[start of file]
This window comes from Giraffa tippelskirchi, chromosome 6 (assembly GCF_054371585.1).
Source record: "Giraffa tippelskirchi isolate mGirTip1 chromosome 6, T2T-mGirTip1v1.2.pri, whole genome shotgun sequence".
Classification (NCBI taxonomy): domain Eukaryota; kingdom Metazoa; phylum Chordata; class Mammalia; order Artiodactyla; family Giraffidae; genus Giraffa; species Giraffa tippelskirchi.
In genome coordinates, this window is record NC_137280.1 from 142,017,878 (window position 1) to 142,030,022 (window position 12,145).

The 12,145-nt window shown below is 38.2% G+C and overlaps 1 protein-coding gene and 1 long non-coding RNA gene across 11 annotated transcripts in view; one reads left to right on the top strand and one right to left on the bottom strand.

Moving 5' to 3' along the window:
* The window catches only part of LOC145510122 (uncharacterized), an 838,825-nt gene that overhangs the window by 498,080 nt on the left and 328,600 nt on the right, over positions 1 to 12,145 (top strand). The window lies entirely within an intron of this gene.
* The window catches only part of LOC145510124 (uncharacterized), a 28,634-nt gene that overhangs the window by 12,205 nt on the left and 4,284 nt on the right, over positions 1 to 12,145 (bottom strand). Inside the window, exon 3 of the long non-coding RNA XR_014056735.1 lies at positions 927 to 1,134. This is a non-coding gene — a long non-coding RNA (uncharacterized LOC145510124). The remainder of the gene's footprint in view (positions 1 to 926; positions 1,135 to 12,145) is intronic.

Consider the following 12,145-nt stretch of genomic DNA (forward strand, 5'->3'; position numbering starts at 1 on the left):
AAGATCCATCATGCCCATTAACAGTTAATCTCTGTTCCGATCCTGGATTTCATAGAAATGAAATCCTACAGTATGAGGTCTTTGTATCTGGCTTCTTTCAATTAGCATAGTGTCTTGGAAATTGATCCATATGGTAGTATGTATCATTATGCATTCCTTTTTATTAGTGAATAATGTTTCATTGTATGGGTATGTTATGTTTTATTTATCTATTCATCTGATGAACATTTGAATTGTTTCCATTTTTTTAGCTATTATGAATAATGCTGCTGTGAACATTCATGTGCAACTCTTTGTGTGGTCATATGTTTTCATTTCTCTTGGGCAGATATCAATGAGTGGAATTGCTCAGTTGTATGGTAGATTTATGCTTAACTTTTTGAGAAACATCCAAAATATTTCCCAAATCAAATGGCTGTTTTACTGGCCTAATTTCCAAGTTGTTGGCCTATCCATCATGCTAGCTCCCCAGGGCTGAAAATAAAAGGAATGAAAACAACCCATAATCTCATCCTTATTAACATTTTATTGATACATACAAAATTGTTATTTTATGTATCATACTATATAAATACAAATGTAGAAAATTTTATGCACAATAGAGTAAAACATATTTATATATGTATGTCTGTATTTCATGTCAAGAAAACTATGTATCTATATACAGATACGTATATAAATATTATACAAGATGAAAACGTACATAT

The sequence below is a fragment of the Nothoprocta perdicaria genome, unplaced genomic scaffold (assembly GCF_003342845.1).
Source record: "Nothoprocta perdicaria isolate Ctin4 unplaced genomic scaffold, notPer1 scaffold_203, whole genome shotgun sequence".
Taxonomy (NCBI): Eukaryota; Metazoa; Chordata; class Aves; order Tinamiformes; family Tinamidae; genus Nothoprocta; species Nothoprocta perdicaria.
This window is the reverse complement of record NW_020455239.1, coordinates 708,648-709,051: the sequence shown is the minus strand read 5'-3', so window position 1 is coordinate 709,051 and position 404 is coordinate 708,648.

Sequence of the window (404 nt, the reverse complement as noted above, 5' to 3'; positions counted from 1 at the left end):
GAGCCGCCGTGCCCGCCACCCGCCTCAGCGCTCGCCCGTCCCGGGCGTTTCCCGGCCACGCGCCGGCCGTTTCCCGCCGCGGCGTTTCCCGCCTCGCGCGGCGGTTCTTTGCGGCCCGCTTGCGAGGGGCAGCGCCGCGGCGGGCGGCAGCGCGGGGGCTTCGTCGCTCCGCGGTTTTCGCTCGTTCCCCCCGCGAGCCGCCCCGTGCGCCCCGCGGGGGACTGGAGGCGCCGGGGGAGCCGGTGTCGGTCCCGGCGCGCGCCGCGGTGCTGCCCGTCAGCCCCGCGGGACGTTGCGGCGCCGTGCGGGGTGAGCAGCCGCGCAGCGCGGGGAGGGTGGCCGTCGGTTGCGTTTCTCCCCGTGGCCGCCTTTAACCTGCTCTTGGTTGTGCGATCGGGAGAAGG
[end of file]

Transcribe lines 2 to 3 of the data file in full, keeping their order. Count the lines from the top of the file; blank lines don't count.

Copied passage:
Source record: "Giraffa tippelskirchi isolate mGirTip1 chromosome 6, T2T-mGirTip1v1.2.pri, whole genome shotgun sequence".
Classification (NCBI taxonomy): domain Eukaryota; kingdom Metazoa; phylum Chordata; class Mammalia; order Artiodactyla; family Giraffidae; genus Giraffa; species Giraffa tippelskirchi.